“We used a few different statistical approaches to get at that question,” notes Dr. Townsend.

First, they extracted records from patients younger than 17 at the time of the primary heart transplant who were at least three years or more post-transplant without incidence of CAV. Based on their statin regimen, or lack thereof, they were classified as consecutive, intermediate or absent.


A secondary analysis focused on a 10-year-old and older cohort was also conducted as statins are more widely utilized in older patients, thus, offering more robust data on graft loss, CAV and rejection.

In addition to the Cox regression models, the team also used propensity score matching on the 10 and older cohort to compare outcomes with respect to CAV development and graft loss. Specifically, they examined those with a consistent statin regimen in the first three years following transplant versus those who did not receive statins.

Findings: No difference in CAV outcomes, inconsistent use across centers

Ultimately, the authors reported finding no difference in graft loss, time to first diagnosis of CAV, or time of first rejection among any of the statin use groups.

“I think we can finally put to rest, in all the different types of analyses we did, that statin use is not causing worse outcomes — or is at least not correlated with worse outcomes. But we also didn’t find that it’s improving outcomes in terms of graft loss or overall survival either.”

The study also found that statin use continues to be inconsistent across pediatric heart transplant centers—undoubtedly a reflection of the lack of consensus. However, there was an upward use trend in those age 10 and older.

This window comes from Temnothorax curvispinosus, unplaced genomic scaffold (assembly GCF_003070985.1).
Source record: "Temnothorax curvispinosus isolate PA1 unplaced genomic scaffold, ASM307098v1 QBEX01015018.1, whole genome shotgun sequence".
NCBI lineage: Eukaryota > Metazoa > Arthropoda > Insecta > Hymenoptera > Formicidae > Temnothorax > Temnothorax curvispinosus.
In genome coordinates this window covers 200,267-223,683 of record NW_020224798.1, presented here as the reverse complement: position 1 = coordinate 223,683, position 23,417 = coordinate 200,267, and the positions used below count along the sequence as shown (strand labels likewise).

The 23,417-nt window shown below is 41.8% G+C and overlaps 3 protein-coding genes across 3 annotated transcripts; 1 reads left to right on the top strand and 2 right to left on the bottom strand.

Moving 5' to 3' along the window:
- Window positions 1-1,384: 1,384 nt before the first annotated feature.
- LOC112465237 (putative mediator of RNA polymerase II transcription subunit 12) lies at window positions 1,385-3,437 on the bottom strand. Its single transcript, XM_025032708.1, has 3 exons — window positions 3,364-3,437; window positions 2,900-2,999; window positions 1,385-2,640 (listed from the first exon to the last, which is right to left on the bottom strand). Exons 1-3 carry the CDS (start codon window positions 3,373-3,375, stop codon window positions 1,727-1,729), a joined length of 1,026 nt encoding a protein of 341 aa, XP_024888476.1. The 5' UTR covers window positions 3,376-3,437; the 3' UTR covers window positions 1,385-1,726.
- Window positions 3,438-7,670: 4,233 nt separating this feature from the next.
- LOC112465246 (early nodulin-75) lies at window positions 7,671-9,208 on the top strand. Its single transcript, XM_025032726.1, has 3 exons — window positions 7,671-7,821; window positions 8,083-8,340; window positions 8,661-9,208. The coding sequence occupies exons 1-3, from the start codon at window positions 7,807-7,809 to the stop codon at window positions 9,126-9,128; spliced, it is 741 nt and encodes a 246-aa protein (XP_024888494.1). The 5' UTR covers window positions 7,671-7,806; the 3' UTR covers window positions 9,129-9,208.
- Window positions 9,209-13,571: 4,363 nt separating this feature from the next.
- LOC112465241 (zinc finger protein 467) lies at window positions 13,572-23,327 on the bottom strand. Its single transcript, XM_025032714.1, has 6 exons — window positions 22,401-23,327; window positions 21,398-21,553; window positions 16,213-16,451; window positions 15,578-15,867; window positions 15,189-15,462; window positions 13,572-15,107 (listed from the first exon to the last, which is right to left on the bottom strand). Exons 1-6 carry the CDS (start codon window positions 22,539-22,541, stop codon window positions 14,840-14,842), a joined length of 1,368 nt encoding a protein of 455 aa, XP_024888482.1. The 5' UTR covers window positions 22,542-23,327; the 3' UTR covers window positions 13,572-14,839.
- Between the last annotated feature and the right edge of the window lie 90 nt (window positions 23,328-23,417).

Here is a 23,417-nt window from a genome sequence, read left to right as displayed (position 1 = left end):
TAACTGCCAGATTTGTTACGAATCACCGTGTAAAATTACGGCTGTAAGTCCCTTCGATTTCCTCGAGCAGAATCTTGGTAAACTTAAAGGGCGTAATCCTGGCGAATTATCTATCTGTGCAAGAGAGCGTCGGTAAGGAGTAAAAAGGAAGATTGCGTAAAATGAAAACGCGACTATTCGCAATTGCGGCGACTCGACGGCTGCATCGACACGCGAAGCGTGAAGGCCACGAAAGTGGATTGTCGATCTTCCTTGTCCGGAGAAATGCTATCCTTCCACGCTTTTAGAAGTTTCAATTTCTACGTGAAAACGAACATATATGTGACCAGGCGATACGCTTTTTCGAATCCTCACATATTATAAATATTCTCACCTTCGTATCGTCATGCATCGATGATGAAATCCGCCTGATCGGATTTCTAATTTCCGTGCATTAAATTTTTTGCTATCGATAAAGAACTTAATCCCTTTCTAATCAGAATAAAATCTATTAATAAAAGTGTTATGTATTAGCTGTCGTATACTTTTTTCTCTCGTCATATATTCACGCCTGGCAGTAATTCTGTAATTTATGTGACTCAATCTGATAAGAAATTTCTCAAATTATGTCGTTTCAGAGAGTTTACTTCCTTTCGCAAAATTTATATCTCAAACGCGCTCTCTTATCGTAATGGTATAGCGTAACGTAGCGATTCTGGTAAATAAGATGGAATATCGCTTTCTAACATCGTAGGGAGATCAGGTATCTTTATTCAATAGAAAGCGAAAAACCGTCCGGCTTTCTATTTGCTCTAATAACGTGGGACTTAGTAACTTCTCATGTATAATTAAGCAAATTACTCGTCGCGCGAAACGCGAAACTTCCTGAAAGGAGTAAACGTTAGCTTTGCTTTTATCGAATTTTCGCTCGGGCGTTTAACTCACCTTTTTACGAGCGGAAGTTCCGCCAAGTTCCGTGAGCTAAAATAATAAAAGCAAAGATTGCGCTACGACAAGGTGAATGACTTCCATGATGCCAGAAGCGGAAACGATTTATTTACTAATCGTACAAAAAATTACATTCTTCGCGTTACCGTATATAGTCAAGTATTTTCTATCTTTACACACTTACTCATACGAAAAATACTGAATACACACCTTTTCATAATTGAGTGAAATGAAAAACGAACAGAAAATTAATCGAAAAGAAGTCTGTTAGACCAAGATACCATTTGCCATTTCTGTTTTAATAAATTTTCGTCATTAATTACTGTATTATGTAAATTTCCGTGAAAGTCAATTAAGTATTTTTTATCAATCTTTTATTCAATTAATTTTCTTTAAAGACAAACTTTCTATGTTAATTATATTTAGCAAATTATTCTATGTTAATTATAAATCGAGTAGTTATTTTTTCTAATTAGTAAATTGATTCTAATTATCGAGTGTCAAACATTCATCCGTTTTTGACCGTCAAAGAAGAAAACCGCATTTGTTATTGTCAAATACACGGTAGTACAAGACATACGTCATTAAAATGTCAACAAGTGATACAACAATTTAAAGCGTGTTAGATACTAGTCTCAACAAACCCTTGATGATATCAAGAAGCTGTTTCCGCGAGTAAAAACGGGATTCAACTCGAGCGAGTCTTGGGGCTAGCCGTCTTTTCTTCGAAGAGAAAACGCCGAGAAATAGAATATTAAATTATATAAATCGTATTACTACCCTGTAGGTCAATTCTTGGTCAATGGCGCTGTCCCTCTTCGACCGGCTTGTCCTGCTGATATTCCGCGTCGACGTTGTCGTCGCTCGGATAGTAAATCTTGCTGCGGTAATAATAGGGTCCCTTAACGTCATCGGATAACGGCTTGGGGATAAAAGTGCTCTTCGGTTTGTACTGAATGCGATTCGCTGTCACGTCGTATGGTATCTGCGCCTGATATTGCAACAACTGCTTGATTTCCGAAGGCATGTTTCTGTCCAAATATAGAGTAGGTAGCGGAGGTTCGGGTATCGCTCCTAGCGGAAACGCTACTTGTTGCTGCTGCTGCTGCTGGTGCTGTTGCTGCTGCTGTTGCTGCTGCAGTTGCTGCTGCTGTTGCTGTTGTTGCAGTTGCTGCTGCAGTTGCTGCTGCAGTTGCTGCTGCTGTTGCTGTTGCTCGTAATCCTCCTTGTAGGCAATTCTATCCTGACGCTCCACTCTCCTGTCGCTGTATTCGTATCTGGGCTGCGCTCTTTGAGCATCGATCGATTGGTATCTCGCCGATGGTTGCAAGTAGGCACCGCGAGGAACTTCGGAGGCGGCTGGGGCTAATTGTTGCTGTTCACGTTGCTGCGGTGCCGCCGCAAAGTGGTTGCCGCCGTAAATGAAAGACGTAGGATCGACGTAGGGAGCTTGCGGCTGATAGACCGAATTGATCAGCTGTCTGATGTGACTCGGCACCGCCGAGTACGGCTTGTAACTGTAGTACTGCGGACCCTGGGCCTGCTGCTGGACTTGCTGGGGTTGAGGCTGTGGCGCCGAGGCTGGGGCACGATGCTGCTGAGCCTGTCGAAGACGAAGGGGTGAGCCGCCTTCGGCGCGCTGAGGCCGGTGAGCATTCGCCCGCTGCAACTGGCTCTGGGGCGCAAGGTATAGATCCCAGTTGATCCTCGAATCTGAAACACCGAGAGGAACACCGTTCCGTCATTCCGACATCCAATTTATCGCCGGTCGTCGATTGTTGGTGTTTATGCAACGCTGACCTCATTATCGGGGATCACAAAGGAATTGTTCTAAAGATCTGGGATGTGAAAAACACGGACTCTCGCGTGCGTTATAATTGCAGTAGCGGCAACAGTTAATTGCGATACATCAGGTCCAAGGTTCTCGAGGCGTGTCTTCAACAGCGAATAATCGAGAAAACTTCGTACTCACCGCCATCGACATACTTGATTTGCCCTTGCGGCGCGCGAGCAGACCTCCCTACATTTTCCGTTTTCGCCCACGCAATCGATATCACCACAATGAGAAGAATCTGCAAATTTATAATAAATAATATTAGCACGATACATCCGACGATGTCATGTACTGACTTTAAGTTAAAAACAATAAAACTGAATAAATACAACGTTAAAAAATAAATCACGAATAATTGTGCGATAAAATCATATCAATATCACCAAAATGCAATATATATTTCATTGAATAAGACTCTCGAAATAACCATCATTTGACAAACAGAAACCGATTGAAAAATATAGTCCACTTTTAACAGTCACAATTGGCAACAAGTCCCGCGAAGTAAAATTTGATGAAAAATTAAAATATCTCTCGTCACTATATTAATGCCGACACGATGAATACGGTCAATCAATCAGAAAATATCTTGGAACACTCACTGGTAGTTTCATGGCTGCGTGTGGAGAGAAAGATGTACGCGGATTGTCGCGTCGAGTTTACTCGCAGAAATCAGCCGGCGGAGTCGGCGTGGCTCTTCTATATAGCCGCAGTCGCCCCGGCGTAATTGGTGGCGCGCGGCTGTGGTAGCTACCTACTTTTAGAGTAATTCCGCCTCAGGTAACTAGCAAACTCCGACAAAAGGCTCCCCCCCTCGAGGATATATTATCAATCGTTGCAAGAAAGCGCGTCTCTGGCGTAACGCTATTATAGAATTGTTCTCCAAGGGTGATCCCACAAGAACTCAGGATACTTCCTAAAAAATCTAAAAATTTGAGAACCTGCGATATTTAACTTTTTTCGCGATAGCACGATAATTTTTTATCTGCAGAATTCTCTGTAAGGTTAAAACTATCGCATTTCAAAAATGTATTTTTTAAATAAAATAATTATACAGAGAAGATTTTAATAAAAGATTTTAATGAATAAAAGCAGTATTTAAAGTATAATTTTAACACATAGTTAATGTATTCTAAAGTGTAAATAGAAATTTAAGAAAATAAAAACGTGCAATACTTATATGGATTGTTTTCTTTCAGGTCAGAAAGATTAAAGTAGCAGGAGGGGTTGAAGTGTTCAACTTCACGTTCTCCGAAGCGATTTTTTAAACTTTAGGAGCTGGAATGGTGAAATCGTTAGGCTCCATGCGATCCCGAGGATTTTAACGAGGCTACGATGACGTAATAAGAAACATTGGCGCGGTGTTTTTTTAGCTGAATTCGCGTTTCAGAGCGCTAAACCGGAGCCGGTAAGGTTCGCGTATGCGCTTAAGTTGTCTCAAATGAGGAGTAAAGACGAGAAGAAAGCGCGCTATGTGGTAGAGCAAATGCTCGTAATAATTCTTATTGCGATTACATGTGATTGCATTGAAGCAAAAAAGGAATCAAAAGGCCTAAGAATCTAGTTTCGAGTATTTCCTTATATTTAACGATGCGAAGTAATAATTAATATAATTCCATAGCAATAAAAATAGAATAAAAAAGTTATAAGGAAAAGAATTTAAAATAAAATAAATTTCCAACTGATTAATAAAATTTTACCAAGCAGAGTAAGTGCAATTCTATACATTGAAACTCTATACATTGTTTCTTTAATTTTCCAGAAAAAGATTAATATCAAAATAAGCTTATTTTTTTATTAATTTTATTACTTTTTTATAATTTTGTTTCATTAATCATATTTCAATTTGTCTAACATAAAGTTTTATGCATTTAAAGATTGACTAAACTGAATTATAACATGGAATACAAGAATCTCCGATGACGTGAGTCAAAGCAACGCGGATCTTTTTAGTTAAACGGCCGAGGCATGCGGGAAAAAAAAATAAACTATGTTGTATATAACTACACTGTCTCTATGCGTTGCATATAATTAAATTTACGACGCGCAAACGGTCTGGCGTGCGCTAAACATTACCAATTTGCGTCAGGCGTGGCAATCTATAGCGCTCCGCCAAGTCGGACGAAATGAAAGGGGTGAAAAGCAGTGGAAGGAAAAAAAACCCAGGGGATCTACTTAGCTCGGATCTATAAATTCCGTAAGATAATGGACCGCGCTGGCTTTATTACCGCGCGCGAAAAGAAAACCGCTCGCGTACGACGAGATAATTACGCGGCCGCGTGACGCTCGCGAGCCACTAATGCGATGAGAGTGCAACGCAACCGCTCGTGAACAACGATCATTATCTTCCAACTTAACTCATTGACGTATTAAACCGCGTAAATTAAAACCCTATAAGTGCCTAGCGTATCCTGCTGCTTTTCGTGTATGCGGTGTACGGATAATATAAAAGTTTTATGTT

“It’s a little disappointing,” she says, “given how strong the adult literature is.” But it speaks to the challenges often found in pediatric research.

“Short of a randomized control trial, which might need to be the next step, it’s very hard to piece out how pediatric patients are treated because they represent a diverse age range: an infant versus a 5-year-old versus a 17-year-old are all so different.”

Further, though the PHTS dataset is the most robust collection of its kind, much has changed in heart transplant medicine in the last several years. Dr. Townsend says current practice might not be accurately reflected in the long-term outcomes data for decades to come.

“Without granular data on the timing of statin initiation, it’s possible we aren’t able to truly suss out its effect in pediatric heart transplant.”

The bottom line? It’s safe to put children on statins, but it’s still not clear how effective they are. However, for older pediatric patients, who are nearing adulthood, there may be a benefit, and the adult literature can be a useful guide for management.

Another process at play?

Dr. Townsend also hints that something else might be in play. “The processes involved in CAV and the effects of statins may be different in children versus adults,” she says. “We suspect CAV in children is likely driven much more by immune-mediated factors, but the jury is still out on how we can best modify CAV in children.”